NEW YORK, April 20, 2018 /PRNewswire/ – Lenovo is rated the best laptop brand for a second year in a row by Laptop Mag, which released its annual Best and Worst Laptop Brands rankings today. HP and Dell followed closely behind Lenovo in second and third place, respectively.

Crowd favorite Apple, which used to dominate this contest, continues to tumble, coming in seventh place this year after it ranked fifth last year. A full list of the rankings is available here.

Each year since 2010, Laptop Mag has published its Best and Worst Laptop Brands list, which rates the top 10 major manufacturers. Each laptop brand is assigned a score based on a 100-point scale. Points are awarded in five categories: Design, Reviews, Tech Support and Warranty, Innovation, and Value and Selection.

“Whether you’re purchasing a $1,500 gaming laptop or a $200 Chromebook, the brand matters. That’s why, each year, we rate the top 10 laptop brands, so shoppers know what’s worth spending their money on and what they can expect from each company,” said Mark Spoonauer, editor-in-chief of Laptop Mag. “Between Lenovo, HP and Dell, this was a nail-bitingly close race.”

Lenovo tops the list again thanks to the strength of the company’s product lineup, which includes the ThinkPad X1 Carbon — the only product to get a perfect, 5-star review from Laptop Mag in the past year.

Samsung and MSI tied for last place. According to Laptop Mag’s editors, MSI made plenty of high-quality notebooks, but the company lost a lot of points because of its poor-quality tech support. Samsung, on the other hand, got a high score in tech support but suffered from low scores in innovation, design, value and product ratings. Rounding out the list are Acer, Asus, Microsoft and Razer.

To learn more about how each of the top 10 brands fared and the point system that led to these rankings, read the Best and Worst Laptop Brand Ratings 2018 on laptopmag.com.

About Laptop Mag
Laptop Mag reviews hundreds of laptops to help shoppers decide which notebooks, 2-in-1s or Chromebooks are right for them. We also evaluate the brands that bring you these products and provide helpful tips and advice so you can save time and money.

About Purch
Purch is a digital publishing and marketplace platform uniquely positioned at the intersection of content, commerce and customer. By combining in-depth product reviews, comparisons and services with industry-leading publisher technology, Purch creates a seamless connection between intent-based buyers and sellers. The company generates more than $1 billion annually in facilitated commerce through its tech, shopping, lifestyle and SMB brands, including Tom’s Guide, Tom’s Hardware, Top Ten Reviews, ShopSavvy and Business.com. With more than 1,200 product categories, Purch is the #1 source for buying advice for more than 100 million people each month. To learn more about Purch and its owned-and-operated sites, please visit www.purch.com.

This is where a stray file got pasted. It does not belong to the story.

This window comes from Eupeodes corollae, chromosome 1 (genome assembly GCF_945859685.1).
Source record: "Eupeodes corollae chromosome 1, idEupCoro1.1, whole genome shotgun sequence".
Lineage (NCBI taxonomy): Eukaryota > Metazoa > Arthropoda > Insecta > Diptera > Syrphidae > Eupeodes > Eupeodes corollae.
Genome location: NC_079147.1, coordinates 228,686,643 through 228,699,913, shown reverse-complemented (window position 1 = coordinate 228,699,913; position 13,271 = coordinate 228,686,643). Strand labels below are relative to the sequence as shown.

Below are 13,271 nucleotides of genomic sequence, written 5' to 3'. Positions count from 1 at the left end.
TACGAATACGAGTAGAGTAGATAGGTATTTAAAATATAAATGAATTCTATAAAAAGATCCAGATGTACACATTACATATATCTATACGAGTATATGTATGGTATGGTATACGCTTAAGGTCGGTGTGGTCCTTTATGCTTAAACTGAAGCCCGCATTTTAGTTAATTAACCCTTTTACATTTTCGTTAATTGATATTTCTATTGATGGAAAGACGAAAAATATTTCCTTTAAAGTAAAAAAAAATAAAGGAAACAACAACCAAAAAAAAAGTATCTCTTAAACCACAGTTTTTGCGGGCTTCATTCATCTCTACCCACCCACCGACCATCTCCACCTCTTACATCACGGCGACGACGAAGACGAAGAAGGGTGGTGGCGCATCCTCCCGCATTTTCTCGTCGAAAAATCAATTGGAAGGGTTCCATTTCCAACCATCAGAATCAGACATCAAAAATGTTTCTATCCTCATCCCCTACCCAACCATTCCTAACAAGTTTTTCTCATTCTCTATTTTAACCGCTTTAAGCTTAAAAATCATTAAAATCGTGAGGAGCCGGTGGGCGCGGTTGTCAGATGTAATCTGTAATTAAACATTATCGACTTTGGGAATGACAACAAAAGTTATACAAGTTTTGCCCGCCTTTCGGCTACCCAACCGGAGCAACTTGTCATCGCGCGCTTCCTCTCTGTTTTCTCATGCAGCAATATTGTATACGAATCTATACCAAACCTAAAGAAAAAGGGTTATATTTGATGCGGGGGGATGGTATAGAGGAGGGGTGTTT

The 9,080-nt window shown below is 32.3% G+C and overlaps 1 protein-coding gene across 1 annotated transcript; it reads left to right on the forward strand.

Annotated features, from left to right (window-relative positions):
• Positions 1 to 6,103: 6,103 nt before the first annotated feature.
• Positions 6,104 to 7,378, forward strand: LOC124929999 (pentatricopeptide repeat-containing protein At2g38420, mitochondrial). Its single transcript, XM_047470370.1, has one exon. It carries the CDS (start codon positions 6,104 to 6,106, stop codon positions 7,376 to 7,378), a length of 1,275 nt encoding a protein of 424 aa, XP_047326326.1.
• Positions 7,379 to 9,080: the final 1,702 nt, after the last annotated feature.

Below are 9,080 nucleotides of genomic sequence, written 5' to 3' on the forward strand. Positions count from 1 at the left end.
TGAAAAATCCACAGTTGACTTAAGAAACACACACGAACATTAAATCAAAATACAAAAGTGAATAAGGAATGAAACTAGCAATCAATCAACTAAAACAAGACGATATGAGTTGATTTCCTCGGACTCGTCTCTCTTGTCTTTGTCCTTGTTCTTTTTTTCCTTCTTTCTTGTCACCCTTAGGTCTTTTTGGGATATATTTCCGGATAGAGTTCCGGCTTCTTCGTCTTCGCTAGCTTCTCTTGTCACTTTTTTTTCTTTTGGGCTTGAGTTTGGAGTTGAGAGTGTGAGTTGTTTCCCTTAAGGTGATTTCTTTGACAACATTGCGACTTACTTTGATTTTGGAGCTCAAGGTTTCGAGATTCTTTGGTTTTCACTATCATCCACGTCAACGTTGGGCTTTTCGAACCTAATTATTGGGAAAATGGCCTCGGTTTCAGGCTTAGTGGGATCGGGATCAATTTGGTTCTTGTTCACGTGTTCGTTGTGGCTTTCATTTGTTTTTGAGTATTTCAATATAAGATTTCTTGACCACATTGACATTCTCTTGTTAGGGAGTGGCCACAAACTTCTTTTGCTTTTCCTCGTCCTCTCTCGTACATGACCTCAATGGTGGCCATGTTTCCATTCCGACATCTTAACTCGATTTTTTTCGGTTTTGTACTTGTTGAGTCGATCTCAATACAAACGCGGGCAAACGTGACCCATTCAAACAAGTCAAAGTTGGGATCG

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Facebook, Netflix, Candy Crush and other apps on your phone may have a lot more information about you than you think, including your location and other private details. In lengthy privacy agreements that most users don’t read, many of these apps say they cannot guarantee the safety of this information. NBC’s Jeff Rossen reports for TODAY. Paul Wagenseil, security editor at Tom’s Guide, explains why downloading any app puts users in a “buyer beware” situation.

Watch the full segment on Today.com.

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By Greg Mason, CEO of Purch

For years, publishers have raced to win over new online audiences, wherever those audiences might be — on Facebook, Google and myriad other platforms that readers use every day. The thought process behind this mad chase was simple: To stay relevant, publishers reckoned, they had to reach as wide of an audience as possible, across as many platforms as possible — surely profitability would follow.

This thought process turned out to be partly correct; entire media empires have risen on the backs of digital platforms. But profitability? It turns out that the immense ad revenues associated with larger audiences were not a foregone conclusion. The platforms hosting those audiences, namely Google and Facebook, now guzzle up ad revenue like water at the finish line, taking $.70 of every new dollar spent my marketers, while leaving publishers with ad-supported business models high and dry.

But there is a way forward for those publishers that now find themselves floundering. To get ahead, they need to differentiate themselves ruthlessly.

Read the full op-ed on DCN.

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